The KelTec P-3AT – The First Pocket .380

Today we are in mourning. The KelTec P-3AT was discontinued. To many, that means nothing. It’s just another discontinued gun, and it’s a KelTec at that. That’s the wrong attitude to have. The discontinuation of the P-3AT is the death of the first pocket .380 ACP.

These days you can throw a stick in a gun store and hit a pocket .380 ACP. Concealed carry really took off after Shall Issue became the norm in the United States. In short order, more people were carrying firearms than ever before, and more and more people were looking for smaller, easier-to-carry, easier-to-conceal firearms. This started a surge for smaller guns, and KelTec was ready to answer the call. They had already produced one of the smallest semi-auto handguns on the market, the P32. Production started in 1999 on the P32, well before the massive wave of concealed carry.

keltec p3AT in hand
The little P-3AT drops into a pocket quite easily.

A few years later, in 2003, KelTec beefed up the P32 into the P-3AT. Say it slowly. It’s a clever name. At this time period, .380 ACP wasn’t popular, and neither was .32 ACP necessarily. The P-3AT and later .380 pocket pistols revived the .380 ACP market. Why did .380 succeed over the .32? You could argue it’s more powerful, and it is, but from a sub-3-inch barrel, the difference mainly comes from the gun’s recoil.

The P-3AT — Lasting Impressions

Why .380 ACP? Well, we live in America, and for some reason, we were stuck on this idea that bigger is better regardless of anything else. We are the .45 ACP country that will cling to larger projectiles. That made the .380 ACP perfect for pocket pistols. It’s bigger than .25 ACP and .32 ACP but still small enough to fit inside a pocket pistol. The P-3AT delivered that .380 ACP cartridge in a pistol not much bigger or heavier than the .32 ACP.

The P-3AT became the blueprint for pocket carry .380 ACP pistols. Ruger and Smith and Wesson created the LCP and Bodyguard, respectively. These two guns basically copied the design of the P-3AT in many ways to deliver their own pocket pistol. Wiley Clapp said it best in a 2004 issue of Guns & Ammo, “Ingenuity is often nothing more than a combination of existing principles applied in unique ways. Kel-Tec’s new P-3AT has no single feature that is not established in modern pistol design, yet it has no competition in its niche.”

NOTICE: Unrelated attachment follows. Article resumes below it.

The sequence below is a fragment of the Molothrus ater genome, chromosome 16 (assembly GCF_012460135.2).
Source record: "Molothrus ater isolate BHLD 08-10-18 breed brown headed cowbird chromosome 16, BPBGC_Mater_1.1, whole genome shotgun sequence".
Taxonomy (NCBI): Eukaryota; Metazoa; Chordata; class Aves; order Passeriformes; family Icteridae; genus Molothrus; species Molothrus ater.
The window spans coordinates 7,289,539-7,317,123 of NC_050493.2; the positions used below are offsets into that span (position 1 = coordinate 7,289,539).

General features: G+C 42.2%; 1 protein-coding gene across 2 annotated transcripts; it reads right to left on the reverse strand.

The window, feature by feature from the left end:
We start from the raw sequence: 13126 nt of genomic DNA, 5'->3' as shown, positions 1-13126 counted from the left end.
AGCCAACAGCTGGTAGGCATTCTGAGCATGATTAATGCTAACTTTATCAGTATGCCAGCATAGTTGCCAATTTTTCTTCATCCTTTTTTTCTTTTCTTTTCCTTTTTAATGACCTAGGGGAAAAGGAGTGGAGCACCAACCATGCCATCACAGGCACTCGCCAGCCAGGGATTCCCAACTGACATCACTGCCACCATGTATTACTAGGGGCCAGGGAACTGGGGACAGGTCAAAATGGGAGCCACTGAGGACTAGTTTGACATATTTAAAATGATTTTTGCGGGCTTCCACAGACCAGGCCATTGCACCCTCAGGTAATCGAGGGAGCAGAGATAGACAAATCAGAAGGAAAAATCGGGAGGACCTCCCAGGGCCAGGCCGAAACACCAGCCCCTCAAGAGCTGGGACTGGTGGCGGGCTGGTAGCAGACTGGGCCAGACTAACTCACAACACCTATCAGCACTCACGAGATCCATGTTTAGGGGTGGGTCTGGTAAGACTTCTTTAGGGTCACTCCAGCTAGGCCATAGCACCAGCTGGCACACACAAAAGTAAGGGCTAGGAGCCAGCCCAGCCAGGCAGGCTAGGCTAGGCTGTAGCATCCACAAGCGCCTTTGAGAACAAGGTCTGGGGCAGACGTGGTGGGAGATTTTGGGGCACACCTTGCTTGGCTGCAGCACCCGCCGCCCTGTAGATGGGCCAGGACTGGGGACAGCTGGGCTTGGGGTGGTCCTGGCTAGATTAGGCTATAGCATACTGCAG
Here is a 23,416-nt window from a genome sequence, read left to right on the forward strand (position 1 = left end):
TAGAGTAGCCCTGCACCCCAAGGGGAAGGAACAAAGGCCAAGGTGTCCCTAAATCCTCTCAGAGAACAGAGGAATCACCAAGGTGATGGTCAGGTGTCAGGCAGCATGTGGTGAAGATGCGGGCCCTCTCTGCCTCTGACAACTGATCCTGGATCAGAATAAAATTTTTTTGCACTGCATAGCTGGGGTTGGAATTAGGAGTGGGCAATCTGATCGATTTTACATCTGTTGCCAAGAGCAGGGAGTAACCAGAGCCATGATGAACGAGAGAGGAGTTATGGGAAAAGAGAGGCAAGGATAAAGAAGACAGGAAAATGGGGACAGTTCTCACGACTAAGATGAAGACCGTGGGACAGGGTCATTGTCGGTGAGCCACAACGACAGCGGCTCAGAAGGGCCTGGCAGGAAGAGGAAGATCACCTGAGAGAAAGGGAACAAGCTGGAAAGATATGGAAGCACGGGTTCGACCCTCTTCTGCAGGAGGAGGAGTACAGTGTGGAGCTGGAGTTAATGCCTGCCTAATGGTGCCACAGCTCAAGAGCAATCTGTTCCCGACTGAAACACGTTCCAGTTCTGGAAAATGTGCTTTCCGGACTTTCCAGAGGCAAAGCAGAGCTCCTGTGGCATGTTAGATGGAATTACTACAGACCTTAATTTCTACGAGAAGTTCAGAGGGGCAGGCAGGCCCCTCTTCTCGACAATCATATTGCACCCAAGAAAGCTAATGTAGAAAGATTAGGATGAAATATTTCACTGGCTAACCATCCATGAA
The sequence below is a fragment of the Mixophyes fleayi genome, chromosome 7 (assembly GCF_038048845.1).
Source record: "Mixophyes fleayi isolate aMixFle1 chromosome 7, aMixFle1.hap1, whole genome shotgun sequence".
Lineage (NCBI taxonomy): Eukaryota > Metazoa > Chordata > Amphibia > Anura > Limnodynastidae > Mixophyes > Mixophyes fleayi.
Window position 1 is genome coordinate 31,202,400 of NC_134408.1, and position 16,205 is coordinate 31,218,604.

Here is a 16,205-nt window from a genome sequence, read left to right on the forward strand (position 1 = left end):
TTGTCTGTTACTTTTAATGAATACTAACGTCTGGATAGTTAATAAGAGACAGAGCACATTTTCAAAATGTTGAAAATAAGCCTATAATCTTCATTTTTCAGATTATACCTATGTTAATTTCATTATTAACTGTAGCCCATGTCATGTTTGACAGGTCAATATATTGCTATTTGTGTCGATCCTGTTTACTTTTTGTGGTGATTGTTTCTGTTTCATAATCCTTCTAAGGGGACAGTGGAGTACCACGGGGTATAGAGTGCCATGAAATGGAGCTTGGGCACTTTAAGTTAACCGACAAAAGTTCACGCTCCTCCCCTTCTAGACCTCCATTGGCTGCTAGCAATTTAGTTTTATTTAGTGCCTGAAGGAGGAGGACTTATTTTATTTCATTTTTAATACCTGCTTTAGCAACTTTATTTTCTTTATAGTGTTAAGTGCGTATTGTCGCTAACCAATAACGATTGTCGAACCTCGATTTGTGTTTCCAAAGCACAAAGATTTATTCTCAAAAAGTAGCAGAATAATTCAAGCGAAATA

Front of P3AT
The P-3AT has two generations but was discontinued in 2022.

In the shadow of the funeral of the P-3AT, we got our hands on a first-generation P-3AT to see the gun that started a concealed carry revolution. It’s still the lightest .380 ACP on the market.

KelTec P-3AT — Specs and Features

  • Barrel Length: 2.75 inches
  • Overall Length: 5.2 inches
  • Weight: 8.3 ounces
  • Width: .77 inches
  • Caliber: .380 ACP
  • Capacity: 6 rounds

It’d be easy to assume the P-3AT was a direct blowback gun, but you’d be assuming too much. It’s a locked breech, short recoil pistol that uses a traditional Browning short recoil action. That’s a fairly nice feature for a pocket .380 ACP.

The P-3AT is a fairly plain-jane pistol. It’s very simple. The gun features no manual safety and relies on a long, heavy trigger to prevent NDs. The weapon lacks a slide hold open, which is odd because the P32 had one. The magazine release is super small but fast reloads aren’t likely an issue. The sights for both the Gen 1 and Gen 2 are minuscule, but they are there.

The gun does rock a very aggressive grip texture, but not much else. It’s as simple and plain as it gets. The magazines are made by Mec-Gar, which also makes me happy. Mec-Gar makes good stuff, and I trust their magazines.

Getting a Grip